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The Complete Vocabulary Builder Workbook



How to pronounce lacerate (audio)

Dictionary definition of lacerate

To cause deep, irregular cuts or wounds on the body or an object.
"The thorns on the rose stem can easily lacerate your hands if you are not cautious."

Detailed meaning of lacerate

It involves tearing or ripping apart with force, resulting in severe damage and often leaving jagged edges or gaping openings. The action of lacerating is characterized by its intensity and the infliction of significant pain and trauma. Whether describing a physical injury or the tearing of an inanimate object, the verb "lacerate" conveys a sense of violence, destruction, and a profound impact on the subject being lacerated. It is a word that emphasizes the severity and brutality of the action, evoking images of torn flesh or shredded materials.

Example sentences containing lacerate

1. The sharp branches lacerate my skin as I rush through the dense forest.
2. Don't let harsh words lacerate your soul and dampen your spirit.
3. Be careful while cutting the vegetables, the knife is sharp enough to lacerate your fingers.
4. The boxer’s powerful punches can lacerate an opponent’s face, causing serious injuries.
5. The tiger’s claws are designed to lacerate the flesh of its prey.
6. His comments were so bitter that they seemed to lacerate the very fabric of the friendship.

History and etymology of lacerate

The verb 'lacerate' has its etymological roots in Latin, specifically from the word 'lacerare.' In Latin, 'lacerare' meant 'to tear' or 'to rend,' and it was used to describe the act of tearing something apart violently. This word found its way into English, retaining its sense of causing deep, irregular cuts or wounds, often associated with a tearing or rending action. Thus, when we use the term 'lacerate' today, we are evoking its ancient Latin origins to describe the act of inflicting severe and often painful injuries characterized by deep and jagged cuts, whether on the body or an object.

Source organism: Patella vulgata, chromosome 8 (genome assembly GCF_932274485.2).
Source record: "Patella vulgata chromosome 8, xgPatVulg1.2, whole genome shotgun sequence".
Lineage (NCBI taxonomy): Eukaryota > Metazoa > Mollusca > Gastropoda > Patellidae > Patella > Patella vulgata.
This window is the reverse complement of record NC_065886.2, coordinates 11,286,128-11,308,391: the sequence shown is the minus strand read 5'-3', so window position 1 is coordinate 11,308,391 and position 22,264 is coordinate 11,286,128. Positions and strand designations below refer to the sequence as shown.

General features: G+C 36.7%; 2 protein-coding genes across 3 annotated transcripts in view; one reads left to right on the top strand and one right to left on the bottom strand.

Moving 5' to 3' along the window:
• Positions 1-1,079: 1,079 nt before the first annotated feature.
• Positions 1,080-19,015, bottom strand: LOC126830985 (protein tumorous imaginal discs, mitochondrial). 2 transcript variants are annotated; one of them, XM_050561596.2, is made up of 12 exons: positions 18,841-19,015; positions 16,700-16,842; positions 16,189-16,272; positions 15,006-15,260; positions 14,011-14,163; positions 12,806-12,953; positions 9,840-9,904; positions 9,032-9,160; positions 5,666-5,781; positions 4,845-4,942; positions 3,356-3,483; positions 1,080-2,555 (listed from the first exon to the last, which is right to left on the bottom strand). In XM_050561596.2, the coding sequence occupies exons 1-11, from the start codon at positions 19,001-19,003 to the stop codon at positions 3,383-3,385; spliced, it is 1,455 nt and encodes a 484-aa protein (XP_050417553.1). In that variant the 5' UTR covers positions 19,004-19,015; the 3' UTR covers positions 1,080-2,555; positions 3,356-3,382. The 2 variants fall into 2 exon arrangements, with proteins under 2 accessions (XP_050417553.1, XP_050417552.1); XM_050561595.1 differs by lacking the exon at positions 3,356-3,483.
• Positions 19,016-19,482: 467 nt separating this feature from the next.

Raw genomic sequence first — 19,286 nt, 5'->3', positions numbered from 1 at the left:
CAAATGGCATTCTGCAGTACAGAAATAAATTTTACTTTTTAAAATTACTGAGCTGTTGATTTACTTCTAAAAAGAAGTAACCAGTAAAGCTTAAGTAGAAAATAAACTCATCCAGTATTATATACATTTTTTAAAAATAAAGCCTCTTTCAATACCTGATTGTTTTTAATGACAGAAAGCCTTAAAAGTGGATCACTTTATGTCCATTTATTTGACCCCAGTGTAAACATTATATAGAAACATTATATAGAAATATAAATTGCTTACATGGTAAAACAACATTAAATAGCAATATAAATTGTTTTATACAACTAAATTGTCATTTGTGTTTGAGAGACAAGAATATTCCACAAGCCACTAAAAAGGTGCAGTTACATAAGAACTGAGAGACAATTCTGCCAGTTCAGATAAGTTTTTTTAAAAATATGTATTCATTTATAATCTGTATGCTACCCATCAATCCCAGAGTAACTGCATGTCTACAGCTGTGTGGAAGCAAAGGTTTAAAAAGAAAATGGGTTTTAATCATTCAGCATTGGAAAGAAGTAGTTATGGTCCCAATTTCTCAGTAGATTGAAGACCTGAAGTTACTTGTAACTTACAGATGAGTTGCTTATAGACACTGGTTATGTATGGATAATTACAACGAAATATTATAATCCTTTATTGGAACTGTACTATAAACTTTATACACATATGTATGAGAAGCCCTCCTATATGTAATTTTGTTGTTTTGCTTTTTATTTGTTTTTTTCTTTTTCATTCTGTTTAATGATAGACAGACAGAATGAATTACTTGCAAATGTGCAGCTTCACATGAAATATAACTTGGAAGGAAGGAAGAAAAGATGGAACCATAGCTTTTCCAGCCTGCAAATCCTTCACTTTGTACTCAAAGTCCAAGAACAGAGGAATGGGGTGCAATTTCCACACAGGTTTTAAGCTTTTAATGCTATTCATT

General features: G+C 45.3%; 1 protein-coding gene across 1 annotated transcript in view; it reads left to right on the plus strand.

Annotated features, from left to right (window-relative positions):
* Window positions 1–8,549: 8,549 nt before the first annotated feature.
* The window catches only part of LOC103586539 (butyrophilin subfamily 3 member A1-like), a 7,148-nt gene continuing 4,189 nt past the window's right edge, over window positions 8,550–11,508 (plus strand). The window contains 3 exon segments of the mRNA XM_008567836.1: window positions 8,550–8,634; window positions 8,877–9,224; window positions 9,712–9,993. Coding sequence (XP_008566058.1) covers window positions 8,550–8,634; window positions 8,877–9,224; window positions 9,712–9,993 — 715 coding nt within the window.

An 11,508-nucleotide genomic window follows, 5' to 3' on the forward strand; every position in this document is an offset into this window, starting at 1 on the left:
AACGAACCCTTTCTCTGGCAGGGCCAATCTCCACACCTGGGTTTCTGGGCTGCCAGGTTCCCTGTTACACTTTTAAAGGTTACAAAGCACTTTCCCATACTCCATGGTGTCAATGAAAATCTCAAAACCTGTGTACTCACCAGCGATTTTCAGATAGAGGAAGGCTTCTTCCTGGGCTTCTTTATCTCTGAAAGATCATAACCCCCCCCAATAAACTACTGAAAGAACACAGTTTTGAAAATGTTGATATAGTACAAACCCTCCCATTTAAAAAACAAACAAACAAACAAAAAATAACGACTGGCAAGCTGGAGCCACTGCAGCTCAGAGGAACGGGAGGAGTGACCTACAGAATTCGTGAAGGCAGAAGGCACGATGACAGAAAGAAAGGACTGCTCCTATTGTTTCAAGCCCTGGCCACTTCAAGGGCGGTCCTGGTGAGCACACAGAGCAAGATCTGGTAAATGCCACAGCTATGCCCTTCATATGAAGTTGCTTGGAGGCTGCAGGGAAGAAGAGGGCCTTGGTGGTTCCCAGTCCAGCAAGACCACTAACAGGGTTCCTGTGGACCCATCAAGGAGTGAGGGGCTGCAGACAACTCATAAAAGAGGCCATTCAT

Quiz: Find the meaning of lacerate

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Further usage examples of lacerate

1. The doctor said that the broken glass didn't lacerate any major arteries, so the injury is not as serious as it could have been.
2. When climbing, the mountaineers wear special gloves to protect their hands from rocks that might lacerate them.
3. The falcon's talons are sharp and can easily lacerate the skin of its prey.
4. The whipping winds carried debris that could lacerate anything in their path during the storm.
5. In ancient gladiatorial combat, fighters would often use spiked whips that could lacerate their opponents terribly.
6. The jagged metal edge lacerated my palm during the accident.
7. The sharp thorns lacerated the skin on my fingers.
8. He used a knife to lacerate the canvas in his art project.
9. The barbed wire fence can easily lacerate anyone who touches it.
10. Her words seemed to lacerate his heart with their cruelty.
11. The broken glass on the sidewalk could lacerate someone's foot.
12. The cat's claws lacerated the upholstery of the couch.
13. The hiker's fall caused branches to lacerate his legs.
14. The hurricane's strong winds can lacerate buildings and trees.
15. The surgeon needed to lacerate the tissue to access the tumor.
16. The machine's malfunction caused it to lacerate the fabric.
17. The wild animal's teeth can lacerate flesh in an instant.
18. The thorny rosebush lacerated my hand when I reached for a flower.
19. The athlete's fall lacerated his knee, requiring stitches.
20. The tornado's debris can lacerate structures and vehicles.
21. The broken glass bottle could lacerate someone if not handled carefully.
22. The fierce battle left soldiers with lacerated wounds.
23. The old, rusty saw could easily lacerate your hand if mishandled.
24. The ice skate blade accidentally lacerated his ankle.
25. The shark's teeth have the power to lacerate prey with precision.



tear, mend, repair, heal


SAT 11 (Scholastic Assessment Test), High School 8, Harmful and Detrimental

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